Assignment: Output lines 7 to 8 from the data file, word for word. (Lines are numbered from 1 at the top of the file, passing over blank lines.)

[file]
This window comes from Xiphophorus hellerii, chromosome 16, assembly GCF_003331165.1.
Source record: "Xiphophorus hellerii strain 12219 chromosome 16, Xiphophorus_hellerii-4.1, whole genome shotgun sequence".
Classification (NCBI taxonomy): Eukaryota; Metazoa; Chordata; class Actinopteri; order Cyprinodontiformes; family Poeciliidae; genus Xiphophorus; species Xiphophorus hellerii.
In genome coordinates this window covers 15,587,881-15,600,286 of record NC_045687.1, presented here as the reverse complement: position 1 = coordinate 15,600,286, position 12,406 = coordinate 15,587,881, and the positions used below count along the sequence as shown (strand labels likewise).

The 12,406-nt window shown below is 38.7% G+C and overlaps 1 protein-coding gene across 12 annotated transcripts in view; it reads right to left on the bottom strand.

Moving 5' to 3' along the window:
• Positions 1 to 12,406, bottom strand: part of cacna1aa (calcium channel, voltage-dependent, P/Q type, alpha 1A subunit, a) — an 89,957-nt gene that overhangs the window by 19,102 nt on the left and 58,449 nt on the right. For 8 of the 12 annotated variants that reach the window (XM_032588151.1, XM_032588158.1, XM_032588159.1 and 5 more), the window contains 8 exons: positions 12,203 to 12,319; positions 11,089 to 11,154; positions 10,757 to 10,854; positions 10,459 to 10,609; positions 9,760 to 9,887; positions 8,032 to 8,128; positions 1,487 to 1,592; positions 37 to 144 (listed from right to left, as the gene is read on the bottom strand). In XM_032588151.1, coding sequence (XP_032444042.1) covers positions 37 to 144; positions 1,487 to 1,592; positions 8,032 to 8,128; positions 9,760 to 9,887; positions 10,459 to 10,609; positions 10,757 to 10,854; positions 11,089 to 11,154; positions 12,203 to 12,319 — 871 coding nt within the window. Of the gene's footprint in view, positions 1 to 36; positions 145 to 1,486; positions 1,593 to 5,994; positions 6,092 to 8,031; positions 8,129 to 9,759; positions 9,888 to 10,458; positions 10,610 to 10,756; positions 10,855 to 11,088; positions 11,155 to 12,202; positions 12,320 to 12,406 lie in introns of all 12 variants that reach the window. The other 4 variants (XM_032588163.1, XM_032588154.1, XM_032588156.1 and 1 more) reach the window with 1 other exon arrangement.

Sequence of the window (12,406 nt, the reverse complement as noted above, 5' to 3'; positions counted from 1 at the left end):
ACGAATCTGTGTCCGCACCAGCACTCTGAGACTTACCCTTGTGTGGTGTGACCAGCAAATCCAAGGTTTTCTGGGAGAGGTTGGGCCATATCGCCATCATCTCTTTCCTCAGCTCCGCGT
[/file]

• Positions 1 to 12,406, bottom strand: part of cacna1aa (calcium channel, voltage-dependent, P/Q type, alpha 1A subunit, a) — an 89,957-nt gene that overhangs the window by 19,102 nt on the left and 58,449 nt on the right. For 8 of the 12 annotated variants that reach the window (XM_032588151.1, XM_032588158.1, XM_032588159.1 and 5 more), the window contains 8 exons: positions 12,203 to 12,319; positions 11,089 to 11,154; positions 10,757 to 10,854; positions 10,459 to 10,609; positions 9,760 to 9,887; positions 8,032 to 8,128; positions 1,487 to 1,592; positions 37 to 144 (listed from right to left, as the gene is read on the bottom strand). In XM_032588151.1, coding sequence (XP_032444042.1) covers positions 37 to 144; positions 1,487 to 1,592; positions 8,032 to 8,128; positions 9,760 to 9,887; positions 10,459 to 10,609; positions 10,757 to 10,854; positions 11,089 to 11,154; positions 12,203 to 12,319 — 871 coding nt within the window. Of the gene's footprint in view, positions 1 to 36; positions 145 to 1,486; positions 1,593 to 5,994; positions 6,092 to 8,031; positions 8,129 to 9,759; positions 9,888 to 10,458; positions 10,610 to 10,756; positions 10,855 to 11,088; positions 11,155 to 12,202; positions 12,320 to 12,406 lie in introns of all 12 variants that reach the window. The other 4 variants (XM_032588163.1, XM_032588154.1, XM_032588156.1 and 1 more) reach the window with 1 other exon arrangement.

Sequence of the window (12,406 nt, the reverse complement as noted above, 5' to 3'; positions counted from 1 at the left end):